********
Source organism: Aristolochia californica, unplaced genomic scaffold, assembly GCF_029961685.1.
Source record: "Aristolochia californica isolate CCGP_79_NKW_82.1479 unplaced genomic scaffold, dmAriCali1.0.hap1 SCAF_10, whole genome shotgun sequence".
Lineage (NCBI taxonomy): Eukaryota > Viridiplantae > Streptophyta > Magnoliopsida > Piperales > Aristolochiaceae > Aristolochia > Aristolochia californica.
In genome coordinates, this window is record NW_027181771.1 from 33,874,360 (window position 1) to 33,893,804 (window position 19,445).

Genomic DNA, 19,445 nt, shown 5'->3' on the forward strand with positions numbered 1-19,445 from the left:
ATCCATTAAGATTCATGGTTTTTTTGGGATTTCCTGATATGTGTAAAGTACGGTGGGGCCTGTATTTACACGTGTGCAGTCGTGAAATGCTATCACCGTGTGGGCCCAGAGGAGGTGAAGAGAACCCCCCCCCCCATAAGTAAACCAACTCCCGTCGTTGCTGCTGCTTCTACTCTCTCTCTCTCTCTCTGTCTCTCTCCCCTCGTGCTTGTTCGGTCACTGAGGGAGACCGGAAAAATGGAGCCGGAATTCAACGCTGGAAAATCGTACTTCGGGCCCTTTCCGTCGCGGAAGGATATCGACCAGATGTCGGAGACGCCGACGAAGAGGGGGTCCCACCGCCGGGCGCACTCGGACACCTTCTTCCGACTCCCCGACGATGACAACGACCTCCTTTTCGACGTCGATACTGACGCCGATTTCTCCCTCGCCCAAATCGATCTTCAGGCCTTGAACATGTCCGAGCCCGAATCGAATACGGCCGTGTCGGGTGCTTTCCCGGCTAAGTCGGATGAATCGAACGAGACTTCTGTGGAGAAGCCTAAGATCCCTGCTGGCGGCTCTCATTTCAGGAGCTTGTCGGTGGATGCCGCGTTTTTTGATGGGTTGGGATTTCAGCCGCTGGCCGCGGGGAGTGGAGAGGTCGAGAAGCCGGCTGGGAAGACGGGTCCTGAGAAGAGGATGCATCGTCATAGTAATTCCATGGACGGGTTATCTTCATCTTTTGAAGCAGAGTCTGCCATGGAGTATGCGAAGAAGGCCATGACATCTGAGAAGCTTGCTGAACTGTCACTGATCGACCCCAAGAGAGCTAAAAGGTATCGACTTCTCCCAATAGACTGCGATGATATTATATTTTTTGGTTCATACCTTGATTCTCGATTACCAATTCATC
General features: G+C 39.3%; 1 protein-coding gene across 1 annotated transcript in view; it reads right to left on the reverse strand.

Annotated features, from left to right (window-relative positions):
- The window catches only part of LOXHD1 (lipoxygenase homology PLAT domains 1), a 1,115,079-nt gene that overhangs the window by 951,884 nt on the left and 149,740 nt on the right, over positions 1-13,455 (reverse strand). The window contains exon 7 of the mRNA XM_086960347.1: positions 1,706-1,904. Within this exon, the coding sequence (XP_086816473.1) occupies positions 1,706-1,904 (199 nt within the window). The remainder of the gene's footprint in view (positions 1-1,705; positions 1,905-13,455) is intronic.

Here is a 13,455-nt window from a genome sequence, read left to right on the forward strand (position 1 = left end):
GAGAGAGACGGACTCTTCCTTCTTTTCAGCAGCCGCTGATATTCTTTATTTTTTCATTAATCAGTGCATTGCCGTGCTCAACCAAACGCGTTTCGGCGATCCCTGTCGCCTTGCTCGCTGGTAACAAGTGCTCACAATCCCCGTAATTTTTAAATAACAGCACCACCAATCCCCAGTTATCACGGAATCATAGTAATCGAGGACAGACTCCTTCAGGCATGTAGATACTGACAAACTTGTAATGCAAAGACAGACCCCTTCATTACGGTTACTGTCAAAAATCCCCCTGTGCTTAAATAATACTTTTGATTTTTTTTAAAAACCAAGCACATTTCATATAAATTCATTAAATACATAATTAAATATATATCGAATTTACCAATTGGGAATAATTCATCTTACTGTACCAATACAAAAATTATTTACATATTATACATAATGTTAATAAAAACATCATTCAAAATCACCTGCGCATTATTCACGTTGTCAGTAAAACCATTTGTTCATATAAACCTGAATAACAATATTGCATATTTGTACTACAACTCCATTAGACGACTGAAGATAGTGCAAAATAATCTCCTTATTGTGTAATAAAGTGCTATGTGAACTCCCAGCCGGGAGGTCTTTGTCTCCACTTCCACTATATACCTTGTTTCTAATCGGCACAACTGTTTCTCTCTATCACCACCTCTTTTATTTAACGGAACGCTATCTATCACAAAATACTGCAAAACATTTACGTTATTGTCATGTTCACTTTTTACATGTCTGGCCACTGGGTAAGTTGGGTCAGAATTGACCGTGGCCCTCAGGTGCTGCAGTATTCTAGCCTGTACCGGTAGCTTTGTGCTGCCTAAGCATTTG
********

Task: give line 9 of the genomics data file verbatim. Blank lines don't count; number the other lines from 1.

- The window catches only part of LOXHD1 (lipoxygenase homology PLAT domains 1), a 1,115,079-nt gene that overhangs the window by 951,884 nt on the left and 149,740 nt on the right, over positions 1-13,455 (reverse strand). The window contains exon 7 of the mRNA XM_086960347.1: positions 1,706-1,904. Within this exon, the coding sequence (XP_086816473.1) occupies positions 1,706-1,904 (199 nt within the window). The remainder of the gene's footprint in view (positions 1-1,705; positions 1,905-13,455) is intronic.